He also challenged Nigerian citizens to advocate and act as watchdogs: “raise awareness and make demands from the government.”
Corruption can undermine democratic institutions, retard economic development and contribute to instability. NGOs can play a major role in fighting corruption, not only by acting as watchdogs for governments but also by supporting governments in providing services to all citizens in a transparent and democratic manner.
To enable African organisations to contribute to combating corruption across the region, Open Society Initiative for West Africa was set up in 2000 to collaborate with members in African states to share a commitment to work for an “open society”.
The Open Society work to build vibrant and tolerant democracies whose governments are accountable to their citizens. To achieve this mission, the society seeks to shape public policies that assure greater fairness in political, legal, and economic systems and safeguard fundamental rights.
On a local level, the society implements a range of initiatives to advance justice, education, public health, and independent media. At the same time, they build alliances across borders and continents on corruption and freedom of information. It places a high priority on protecting and improving the lives of people in marginalised communities.
Member states of OSIWA include Benin, Cote d’Ivoire, Ghana, Guinea, Liberia, Niger, Nigeria, Senegal and Sierra Leone.
Mr Olaide, Senegal boss, believes Nigerian government has demonstrated a complete lack of capacity to curb corruption.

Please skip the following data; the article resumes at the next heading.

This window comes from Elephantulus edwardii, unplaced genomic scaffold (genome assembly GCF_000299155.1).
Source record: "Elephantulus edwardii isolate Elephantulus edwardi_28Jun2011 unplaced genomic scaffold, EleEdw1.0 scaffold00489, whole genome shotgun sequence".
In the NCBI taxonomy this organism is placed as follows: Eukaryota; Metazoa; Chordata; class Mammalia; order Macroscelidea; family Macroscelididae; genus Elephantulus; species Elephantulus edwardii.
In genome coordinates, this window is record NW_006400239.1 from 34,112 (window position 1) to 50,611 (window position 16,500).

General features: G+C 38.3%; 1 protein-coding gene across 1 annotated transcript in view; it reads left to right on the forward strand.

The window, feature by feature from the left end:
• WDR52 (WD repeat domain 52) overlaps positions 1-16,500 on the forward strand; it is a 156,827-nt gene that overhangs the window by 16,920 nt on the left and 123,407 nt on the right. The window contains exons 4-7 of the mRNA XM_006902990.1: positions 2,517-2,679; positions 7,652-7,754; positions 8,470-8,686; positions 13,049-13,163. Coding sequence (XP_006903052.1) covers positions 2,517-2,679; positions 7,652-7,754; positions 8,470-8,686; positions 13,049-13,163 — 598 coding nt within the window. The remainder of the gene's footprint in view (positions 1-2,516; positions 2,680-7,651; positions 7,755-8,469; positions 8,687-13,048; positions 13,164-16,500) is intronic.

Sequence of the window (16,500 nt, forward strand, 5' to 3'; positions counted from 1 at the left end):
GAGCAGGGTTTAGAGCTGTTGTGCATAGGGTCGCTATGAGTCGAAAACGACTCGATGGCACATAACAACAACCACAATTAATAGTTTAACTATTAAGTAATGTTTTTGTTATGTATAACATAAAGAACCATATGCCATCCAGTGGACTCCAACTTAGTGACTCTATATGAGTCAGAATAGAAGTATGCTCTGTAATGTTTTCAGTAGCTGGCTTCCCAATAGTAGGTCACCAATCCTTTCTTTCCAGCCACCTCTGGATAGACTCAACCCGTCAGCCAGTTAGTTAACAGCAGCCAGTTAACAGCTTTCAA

He said: “It has shown a complete disdain for due process, a complete disdain for relevant laws, guiding the management of public resources and natural resources, a complete politicisation of governance processes and what makes it worst is a citizenry at complete loss of how to respond to the situation in the country. This level of corruption is not sustainable anywhere in the world.”
Transparency International’s latest ranking placed Nigeria below African Countries like Uganda, Ghana, Egypt, Botswana, South Africa, Cape-Verde, Seychelles, Zambia, Mali, Senegal, Algeria and Morocco. The corruption index listed Botswana, South Africa, Mauritius, Cape-Verde and Seychelles as the top five countries in the continent with less corruption profile. Botswana was ranked 32st among the more than 50 countries rated with 6.1 score while Somalia came overall last with 1.1 score.
Transparency International’s report on Nigeria’s corruption profile over the years has always been on the negative. In spite of perceived efforts by former president Olusegun Obasanjo to fight corruption, the ratings of Nigeria on the corruption perception index are still high.
Olusegun Obasanjo was the first democratically elected civilian president in Nigeria who made effort to curb corruption through the creation of anti-corruption bodies but was later accused of using the agencies as a tool to attack his political opponents.
Speaking passionately about the issue, Mr Olaide argued that every country that is developed has developed by putting down laws to guide governance and the citizens.
He said: “To bring a change, whether it is in form of bringing an end to corruption or in terms of ensuring that corrupt people are punished, what Nigeria needs to do is to start enforcing its laws. Nigeria needs to start improving their laws, so that we will move from this current state of jungle justice where the most powerful rule in the land irrespective of what the practice says.”
Nigerian civil societies are also at the fore front of combating corruption in Nigeria. United Nations Convention Against Corruption (UNCAC) and the African Union Convention Against Corruption imposed obligation on Nigeria to ensure the participation of civil society in the fight against corruption.